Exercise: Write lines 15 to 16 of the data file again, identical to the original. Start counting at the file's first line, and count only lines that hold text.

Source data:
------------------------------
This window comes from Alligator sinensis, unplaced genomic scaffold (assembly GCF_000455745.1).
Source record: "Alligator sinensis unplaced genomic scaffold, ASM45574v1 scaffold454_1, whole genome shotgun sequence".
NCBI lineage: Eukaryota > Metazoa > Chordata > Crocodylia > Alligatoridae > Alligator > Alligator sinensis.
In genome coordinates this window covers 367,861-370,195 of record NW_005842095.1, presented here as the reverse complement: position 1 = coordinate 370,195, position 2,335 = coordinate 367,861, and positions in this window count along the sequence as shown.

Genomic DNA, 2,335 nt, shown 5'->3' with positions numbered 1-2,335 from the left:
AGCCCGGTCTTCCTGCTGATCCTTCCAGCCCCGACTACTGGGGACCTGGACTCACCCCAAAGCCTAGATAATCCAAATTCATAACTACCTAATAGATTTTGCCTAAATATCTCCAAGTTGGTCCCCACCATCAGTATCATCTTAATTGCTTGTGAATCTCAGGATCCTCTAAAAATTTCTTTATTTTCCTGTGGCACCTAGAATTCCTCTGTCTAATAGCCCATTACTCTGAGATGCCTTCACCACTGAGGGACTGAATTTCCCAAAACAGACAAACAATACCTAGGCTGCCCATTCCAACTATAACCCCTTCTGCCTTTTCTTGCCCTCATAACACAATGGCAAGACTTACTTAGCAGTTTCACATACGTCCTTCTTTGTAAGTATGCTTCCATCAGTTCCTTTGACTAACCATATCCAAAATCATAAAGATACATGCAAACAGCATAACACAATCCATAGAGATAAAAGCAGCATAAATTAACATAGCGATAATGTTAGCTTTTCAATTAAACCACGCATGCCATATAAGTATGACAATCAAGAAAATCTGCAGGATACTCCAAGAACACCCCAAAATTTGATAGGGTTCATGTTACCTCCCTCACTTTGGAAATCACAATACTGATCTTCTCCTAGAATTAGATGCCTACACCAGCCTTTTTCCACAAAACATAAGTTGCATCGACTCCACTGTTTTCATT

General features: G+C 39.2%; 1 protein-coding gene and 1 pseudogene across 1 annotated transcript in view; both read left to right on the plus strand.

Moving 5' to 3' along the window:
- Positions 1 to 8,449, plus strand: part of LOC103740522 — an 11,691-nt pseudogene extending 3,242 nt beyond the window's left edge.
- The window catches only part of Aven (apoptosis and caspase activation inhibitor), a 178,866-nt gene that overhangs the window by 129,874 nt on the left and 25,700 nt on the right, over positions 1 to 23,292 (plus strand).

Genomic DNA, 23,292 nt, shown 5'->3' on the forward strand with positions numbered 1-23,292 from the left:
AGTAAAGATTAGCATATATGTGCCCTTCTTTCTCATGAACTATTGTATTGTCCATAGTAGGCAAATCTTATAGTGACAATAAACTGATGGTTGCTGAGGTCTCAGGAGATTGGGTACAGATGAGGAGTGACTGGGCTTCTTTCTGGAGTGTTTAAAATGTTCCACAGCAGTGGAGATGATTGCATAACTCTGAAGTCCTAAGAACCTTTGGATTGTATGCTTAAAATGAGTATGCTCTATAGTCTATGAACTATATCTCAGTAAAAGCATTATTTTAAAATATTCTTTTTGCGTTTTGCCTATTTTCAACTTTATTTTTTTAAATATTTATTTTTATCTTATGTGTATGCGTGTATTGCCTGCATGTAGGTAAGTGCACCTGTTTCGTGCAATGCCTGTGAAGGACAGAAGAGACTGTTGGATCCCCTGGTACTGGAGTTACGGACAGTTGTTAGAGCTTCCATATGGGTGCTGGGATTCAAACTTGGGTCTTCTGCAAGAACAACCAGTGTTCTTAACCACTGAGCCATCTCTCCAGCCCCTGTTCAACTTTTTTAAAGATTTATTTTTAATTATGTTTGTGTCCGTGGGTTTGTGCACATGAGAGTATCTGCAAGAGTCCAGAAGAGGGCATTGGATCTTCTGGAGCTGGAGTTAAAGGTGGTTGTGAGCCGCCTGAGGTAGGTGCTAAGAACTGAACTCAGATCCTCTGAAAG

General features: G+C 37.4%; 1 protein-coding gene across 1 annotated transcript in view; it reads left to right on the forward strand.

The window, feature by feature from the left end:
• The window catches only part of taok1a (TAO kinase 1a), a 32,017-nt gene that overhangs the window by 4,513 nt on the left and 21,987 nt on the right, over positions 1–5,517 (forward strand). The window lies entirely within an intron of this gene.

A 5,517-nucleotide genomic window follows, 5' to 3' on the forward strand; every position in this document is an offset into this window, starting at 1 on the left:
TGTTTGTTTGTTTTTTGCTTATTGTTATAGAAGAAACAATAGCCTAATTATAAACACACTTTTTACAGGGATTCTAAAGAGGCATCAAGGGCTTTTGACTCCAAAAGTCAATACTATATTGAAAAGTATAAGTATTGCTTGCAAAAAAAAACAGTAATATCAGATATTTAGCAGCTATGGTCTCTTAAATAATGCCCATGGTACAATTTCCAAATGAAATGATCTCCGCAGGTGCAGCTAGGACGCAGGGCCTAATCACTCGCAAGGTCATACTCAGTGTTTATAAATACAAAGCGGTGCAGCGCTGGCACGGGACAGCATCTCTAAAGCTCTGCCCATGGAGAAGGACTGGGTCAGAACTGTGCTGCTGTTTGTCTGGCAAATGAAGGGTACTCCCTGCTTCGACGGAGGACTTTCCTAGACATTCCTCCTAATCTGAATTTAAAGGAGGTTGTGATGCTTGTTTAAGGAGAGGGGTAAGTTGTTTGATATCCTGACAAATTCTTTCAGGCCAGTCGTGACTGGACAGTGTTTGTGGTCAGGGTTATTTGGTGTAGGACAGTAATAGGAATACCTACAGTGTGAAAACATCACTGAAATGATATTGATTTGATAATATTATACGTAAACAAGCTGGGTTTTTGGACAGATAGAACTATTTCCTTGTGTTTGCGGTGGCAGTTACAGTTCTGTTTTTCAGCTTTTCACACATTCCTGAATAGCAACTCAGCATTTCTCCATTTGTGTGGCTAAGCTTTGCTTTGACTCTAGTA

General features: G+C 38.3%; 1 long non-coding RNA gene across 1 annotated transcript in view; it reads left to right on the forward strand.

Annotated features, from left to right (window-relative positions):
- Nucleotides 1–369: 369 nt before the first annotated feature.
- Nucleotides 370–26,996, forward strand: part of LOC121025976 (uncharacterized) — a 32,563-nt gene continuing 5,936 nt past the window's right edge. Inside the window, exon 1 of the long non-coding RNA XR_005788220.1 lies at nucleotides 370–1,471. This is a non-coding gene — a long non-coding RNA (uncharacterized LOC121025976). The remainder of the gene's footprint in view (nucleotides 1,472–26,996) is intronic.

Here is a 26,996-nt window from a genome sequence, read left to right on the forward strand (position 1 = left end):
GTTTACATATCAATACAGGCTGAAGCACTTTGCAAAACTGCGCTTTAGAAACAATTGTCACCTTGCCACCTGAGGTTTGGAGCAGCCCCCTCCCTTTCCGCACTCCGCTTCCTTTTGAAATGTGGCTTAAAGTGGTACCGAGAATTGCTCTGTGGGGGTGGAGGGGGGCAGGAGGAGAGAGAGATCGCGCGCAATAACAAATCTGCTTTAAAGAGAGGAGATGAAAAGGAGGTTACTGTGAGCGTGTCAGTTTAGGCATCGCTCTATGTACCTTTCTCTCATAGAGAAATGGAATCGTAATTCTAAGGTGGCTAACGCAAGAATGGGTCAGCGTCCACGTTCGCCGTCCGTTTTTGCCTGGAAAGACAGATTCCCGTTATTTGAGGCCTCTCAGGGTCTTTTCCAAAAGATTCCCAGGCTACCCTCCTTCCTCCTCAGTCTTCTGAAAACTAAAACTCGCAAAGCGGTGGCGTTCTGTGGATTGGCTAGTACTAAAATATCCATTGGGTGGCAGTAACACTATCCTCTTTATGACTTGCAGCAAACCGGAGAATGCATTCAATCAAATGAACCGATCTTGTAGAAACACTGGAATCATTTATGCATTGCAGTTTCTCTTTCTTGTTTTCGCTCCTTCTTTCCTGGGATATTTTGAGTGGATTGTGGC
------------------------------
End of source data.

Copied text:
• The window catches only part of taok1a (TAO kinase 1a), a 32,017-nt gene that overhangs the window by 4,513 nt on the left and 21,987 nt on the right, over positions 1–5,517 (forward strand). The window lies entirely within an intron of this gene.

A 5,517-nucleotide genomic window follows, 5' to 3' on the forward strand; every position in this document is an offset into this window, starting at 1 on the left: